It’s a two start bonanza this week as a total of 41 pitchers will take to the mound a pair of times. There are bound to be some quality starters available in your league. Sometimes, the quantity makes the decision making process a little more difficult. Hopefully, this article will help you separate the strong from the weak.
As always, the starters listed here are tentative and subject to change. Those noted with a * are owned in less than 50 percent of ESPN or Yahoo leagues. Those with a ^ next to their name are owned in less than 20 percent of those leagues.
We begin, as usual, in the American League…
Josh Beckett – 5/2 vs. LAA, 5/7 vs. MIN
Wade Davis – 5/3 vs. TOR, 5/8 @ BAL
Dan Haren – 5/3 @ BOS, 5/8 vs. CLE
Jon Lester – 5/3 vs. LAA, 5/8 vs. MIN
CC Sabathia – 5/3 @ DET, 5/8 @ TEX
Justin Verlander – 5/2 vs. NYY, 5/7 @ TOR
The Tuesday tilt between Lester and Haren qualifies as the match-up of the week.
^Bartolo Colon – 5/2 @ DET, 5/7 @ TEX
^Derek Holland – 5/2 @ OAK, 5/7 vs. NYY
*Brandon McCarthy – 5/2 vs. TEX, 5/7 @ KC
Alexi Ogando – 5/3 @ SEA, 5/8 vs. NYY
*Josh Tomlin – 5/3 @ OAK, 5/8 @ LAA
There is a lot to like about Holland, namely an improved walk rate (2.84 BB/9) and ground ball rate (48 percent). Still, it feels a little odd to place him here, given that in each of his last three starts he has surrendered five runs. It’s all about the peripherals, and there he is looking strong. Plus, (last start excluded) he is pitching deep into games. Owners are catching onto McCarthy, who has seen almost a 20 percent increase in ownership in ESPN leagues (and with good reason). His control (1.02 BB/9) has been stellar and his 48 percent ground ball rate is the best of his career. And even if his GB rate regresses, he is still pitching in a friendly home park.
Wins have been difficult to come by for Guthrie, but the fault lies on his teammates for that. His command has been impeccable at 1.1 BB/9. While he has been pitching well, don’t grow too fond of that 2.53 ERA as it’s built on the shaky foundation of an 85 percent strand rate. Owners have taken note of Tomlin’s lack of base runners and have acted accordingly. Hope they don’t get too attached as his .179 BABIP and 92 percent strand rate won’t allow for a sub-3 ERA for much longer.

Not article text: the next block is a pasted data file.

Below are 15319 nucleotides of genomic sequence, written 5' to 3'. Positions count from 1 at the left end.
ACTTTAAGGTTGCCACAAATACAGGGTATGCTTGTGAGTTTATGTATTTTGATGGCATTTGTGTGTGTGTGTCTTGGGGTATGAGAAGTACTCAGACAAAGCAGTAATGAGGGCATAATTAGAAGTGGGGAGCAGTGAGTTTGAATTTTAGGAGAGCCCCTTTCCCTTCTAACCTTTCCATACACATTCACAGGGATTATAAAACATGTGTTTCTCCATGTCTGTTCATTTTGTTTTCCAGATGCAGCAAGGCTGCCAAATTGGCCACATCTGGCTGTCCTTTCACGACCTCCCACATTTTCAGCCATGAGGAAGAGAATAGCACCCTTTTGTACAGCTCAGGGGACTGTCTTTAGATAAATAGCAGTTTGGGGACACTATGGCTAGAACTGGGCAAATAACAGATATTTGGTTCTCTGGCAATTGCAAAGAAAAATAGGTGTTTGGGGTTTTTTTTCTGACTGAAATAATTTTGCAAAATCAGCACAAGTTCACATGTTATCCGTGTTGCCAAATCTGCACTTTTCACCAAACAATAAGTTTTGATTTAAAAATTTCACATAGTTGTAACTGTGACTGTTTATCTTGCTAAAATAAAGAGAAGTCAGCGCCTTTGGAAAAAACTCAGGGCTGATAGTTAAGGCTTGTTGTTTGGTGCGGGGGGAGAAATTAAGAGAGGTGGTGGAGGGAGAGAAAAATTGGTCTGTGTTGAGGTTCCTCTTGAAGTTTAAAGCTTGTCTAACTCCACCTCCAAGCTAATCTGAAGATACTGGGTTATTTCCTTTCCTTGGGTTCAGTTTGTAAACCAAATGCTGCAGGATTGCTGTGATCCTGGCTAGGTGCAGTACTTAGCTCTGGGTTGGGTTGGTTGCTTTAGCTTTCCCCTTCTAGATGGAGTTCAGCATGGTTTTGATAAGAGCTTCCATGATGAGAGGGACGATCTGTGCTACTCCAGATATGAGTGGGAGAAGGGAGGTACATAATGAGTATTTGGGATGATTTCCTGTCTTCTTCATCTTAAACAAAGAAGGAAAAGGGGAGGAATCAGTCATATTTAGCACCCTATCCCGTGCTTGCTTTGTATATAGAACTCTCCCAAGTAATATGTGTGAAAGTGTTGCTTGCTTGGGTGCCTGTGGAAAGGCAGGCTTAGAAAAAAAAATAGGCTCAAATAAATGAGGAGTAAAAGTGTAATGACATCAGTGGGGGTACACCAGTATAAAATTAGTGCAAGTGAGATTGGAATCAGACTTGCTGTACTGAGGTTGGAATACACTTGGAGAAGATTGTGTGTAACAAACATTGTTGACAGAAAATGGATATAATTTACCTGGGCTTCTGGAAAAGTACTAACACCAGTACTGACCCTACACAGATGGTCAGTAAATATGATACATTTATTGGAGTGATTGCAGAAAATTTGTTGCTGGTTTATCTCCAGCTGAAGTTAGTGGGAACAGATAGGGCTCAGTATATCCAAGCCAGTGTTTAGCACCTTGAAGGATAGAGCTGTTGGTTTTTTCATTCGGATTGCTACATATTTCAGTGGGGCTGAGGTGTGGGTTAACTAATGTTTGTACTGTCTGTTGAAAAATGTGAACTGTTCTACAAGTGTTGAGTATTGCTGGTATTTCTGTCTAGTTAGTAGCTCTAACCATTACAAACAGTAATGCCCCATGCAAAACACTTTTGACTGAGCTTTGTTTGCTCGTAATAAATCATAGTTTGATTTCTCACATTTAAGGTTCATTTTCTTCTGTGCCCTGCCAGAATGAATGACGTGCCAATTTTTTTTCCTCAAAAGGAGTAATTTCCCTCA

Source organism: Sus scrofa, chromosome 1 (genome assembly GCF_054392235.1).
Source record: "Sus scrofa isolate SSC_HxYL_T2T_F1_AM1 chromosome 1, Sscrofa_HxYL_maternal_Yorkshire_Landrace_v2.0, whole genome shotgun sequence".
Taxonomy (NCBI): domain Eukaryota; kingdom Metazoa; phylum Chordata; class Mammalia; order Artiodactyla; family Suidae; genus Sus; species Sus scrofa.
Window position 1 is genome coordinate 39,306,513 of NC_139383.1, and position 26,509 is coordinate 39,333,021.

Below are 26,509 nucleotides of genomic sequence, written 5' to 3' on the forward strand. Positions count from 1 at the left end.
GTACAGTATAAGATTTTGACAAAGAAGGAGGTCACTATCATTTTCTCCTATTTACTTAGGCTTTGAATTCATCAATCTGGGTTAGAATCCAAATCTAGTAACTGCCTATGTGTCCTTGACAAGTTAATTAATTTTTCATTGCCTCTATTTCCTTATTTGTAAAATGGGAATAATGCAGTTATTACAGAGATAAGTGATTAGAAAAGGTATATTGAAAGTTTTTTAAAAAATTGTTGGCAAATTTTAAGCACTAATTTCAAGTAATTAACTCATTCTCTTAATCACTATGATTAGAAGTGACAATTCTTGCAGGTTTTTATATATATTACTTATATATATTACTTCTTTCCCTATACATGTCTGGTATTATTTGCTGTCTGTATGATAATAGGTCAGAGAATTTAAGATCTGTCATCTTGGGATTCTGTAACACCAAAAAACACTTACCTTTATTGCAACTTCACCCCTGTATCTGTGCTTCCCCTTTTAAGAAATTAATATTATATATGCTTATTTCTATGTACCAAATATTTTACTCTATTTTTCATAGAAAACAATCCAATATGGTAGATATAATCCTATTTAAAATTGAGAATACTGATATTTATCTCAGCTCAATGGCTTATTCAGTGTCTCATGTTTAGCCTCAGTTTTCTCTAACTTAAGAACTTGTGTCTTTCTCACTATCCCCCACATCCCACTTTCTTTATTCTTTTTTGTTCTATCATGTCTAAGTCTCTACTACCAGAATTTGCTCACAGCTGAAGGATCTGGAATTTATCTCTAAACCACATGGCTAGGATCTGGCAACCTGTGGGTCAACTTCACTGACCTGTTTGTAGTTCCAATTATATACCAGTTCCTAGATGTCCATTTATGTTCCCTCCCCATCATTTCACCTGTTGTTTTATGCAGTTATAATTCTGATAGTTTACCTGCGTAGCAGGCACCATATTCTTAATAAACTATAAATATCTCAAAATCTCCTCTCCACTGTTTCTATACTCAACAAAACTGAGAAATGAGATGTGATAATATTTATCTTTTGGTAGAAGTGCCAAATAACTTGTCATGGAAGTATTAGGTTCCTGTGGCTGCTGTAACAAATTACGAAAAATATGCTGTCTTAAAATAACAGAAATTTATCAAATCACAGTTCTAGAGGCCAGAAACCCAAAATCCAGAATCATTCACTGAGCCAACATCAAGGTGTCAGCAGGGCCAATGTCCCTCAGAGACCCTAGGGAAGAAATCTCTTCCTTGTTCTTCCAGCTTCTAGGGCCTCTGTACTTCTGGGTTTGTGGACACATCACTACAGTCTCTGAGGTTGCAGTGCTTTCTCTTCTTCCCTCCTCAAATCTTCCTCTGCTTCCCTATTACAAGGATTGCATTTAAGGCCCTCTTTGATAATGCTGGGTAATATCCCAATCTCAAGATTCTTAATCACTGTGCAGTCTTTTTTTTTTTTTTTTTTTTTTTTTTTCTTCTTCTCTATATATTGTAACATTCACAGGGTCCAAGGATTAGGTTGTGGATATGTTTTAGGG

Last time I made a joke about Colon’s girth. This time, let’s say we’re two starts in and he has been impressive. This week’s competition is a bit more powerful. Detroit averages 4.33 runs per game and the Rangers plate 5.25 R/G. Speaking of Texas, Ogando is still in the rotation, despite their need for relief arms. The fly balls are starting to catch up as he has allowed four home runs in his last two starts.
^Erik Bedard – 5/3 vs. TEX, 5/8 vs. CHW
^Mark Buehrle – 5/2 vs. BAL, 5/8 @ SEA
^Tyler Chatwood – 5/2 @ BOS, 5/7 vs. CLE
^Jeff Francis – 5/3 vs. BAL, 5/8 vs. OAK
^Brad Penny – 5/3 vs. NYY, 5/8 @ TOR
^Tyson Ross – 5/3 vs. CLE, 5/8 @ KC
Long time readers know the surest way to land in this category is to post a SO/BB ratio less than one. Chatwood’s 0.67 SO/BB ratio along with his 1.5 HR/9 makes him a stone cold lock for this category. Buehrle has pitched a little bit better than his 5.12 ERA would indicate, but his lack of strikeouts and the fact he has been leaving the ball up in the zone with alarming regularity so far this season make him a risky play. There are better options.
He doesn’t strikeout anyone and Francis has been abused by opposing hitters his last two times out. Bergesen has been betrayed by a 59 percent strand rate. Unfortunately, even accounting for a positive regression, he is not worth the risk. Everyone is battering Reyes. In this week’s small sample size stat, left-handed batters are hitting .368/.520/.526 against him. Penny has been much better in his two starts at home than on the road. But the Yankees come calling this week.
Bedard is coming off his best start of the season where he racked up 12 ground balls and didn’t walk a batter over seven innings. I still need to see more before he can be considered for consistent fantasy work.
On to the NL…
Tommy Hanson – 5/3 vs. MIL, 5/8 @ PHI
Clayton Kershaw – 5/2 vs. CHC, 5/8 @ NYM
Kyle Lohse – 5/2 vs. FLA, 5/7 vs. MIL